I tried to spend less time in the sessions and more time talking and interviewing people. One of the most heart-breaking stories I heard came from Larisa Solovieva, a social worker from Kaliningrad. One of her clients, a patient suffering from excruciating pain had encountered a problem with access to opioid pain relief. At one point the doctor refused to prescribe tramadol to this young man, saying that the patient had developed a drug addiction, while the pain, he reckoned, was quite tolerable. When Larisa Solovieva demanded the necessary medication, the doctor said the following:
“If every AIDS carrier is going to boss me around and tell me what to do, I’m going to run out of prescriptions!”
The young man ran out of pain medication and died a week later.
When I hear these stories, I want to climb the walls with anger and frustration. Here we are, organizing forums, meanwhile the people are dying! And it doesn’t matter what you do—nothing seems to change!
There were a few people with us in Irpen receiving substitution treatment. Every morning they and those who wanted to learn about OST were taken to an OST site in Kiev. At first glance, Ukraine seems to be not that different from Russia, and yet they have substitution treatment with methadone and buprenorphine. I talked to people, I filmed them talking about how they walked away from street drugs and criminal activity, how they completed their hepatitis C treatment and began treating their HIV, how the quality of their lives had gone up. This is harm reduction in action! But, as it turns out, substitution treatment is still a contested subject in Ukraine. It is not uncommon for opponents to try and sabotage OST programs by attempting to sell drugs outside the clinics, or have journalists with dubious ethics publish slanderous articles on OST. During the forum we learned that Uzbekistan had shut down its OST programs, though at least the clients were warned ahead of time and could prepare for the transition. There are only three countries in the former USSR that don’t have OST: Turkmenistan, Uzbekistan and Russia.
One of the most interesting sessions was dedicated to strategic planning of the newly established Eurasian Network of People Who Use Drugs. We talked about the mission of the network, about how to structure our work, how to present it back in our countries. There were heated debates and even arguments, but for some reason I was thinking about something different. I was thinking that the western model of civic action and mobilization doesn’t work that well in the former Soviet Union.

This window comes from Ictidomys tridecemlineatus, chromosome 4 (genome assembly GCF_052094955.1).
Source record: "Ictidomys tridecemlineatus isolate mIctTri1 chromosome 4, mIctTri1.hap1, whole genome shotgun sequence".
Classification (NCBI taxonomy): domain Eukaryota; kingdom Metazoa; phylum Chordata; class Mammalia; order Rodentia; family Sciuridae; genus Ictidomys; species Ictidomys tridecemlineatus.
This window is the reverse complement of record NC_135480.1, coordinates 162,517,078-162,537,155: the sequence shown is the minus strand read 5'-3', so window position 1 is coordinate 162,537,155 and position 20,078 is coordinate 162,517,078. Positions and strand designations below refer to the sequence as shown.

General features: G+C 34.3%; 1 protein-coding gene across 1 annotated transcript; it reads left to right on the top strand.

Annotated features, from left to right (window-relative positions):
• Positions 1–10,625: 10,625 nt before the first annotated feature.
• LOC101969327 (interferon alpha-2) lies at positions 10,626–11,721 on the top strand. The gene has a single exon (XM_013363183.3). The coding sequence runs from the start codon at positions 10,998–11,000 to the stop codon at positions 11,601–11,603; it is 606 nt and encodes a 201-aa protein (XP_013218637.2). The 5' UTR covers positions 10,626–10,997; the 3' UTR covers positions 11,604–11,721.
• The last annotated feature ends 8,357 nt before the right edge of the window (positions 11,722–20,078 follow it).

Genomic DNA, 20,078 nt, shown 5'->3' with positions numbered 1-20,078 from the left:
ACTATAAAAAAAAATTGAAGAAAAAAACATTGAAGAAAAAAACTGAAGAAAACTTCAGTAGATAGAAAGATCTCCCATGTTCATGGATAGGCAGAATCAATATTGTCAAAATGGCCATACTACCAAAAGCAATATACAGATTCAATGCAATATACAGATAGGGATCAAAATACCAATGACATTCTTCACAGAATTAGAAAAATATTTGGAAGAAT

In Germany and Holland it all got started as a grassroots movement, a lateral process of mobilization that gradually expanded into effective advocacy at the national level. But how many times have we tried to do the same! Ten years ago Russia had quite a few well-funded, well-staffed harm reduction projects. Almost all of them are gone now. Obviously, the Russian government isn’t going to provide any funding. International donors are all but gone or have significantly reduced their contributions. But what happened to the people?? Where are the “harm reduction activists?” With a few rare exceptions we hadn’t seen community mobilization in Russia, though there were opportunities. Yes, working in Russia is perilous. But people get long sentences for miniscule amounts of drugs, and that doesn’t deter them from using drugs. So why does advocating for drug policy reform, a less risky business from the legal standpoint, seem to be such a lonely battle?
When I was leaving Irpen, I thought to myself that no Global Fund, no international forums will be able to save us from our own trouble until we, ourselves, get to work, until we start to mobilize, until we take our destiny into our hands. It’s not that simple, no. But the hope shines on, like a star through the fog and darkness.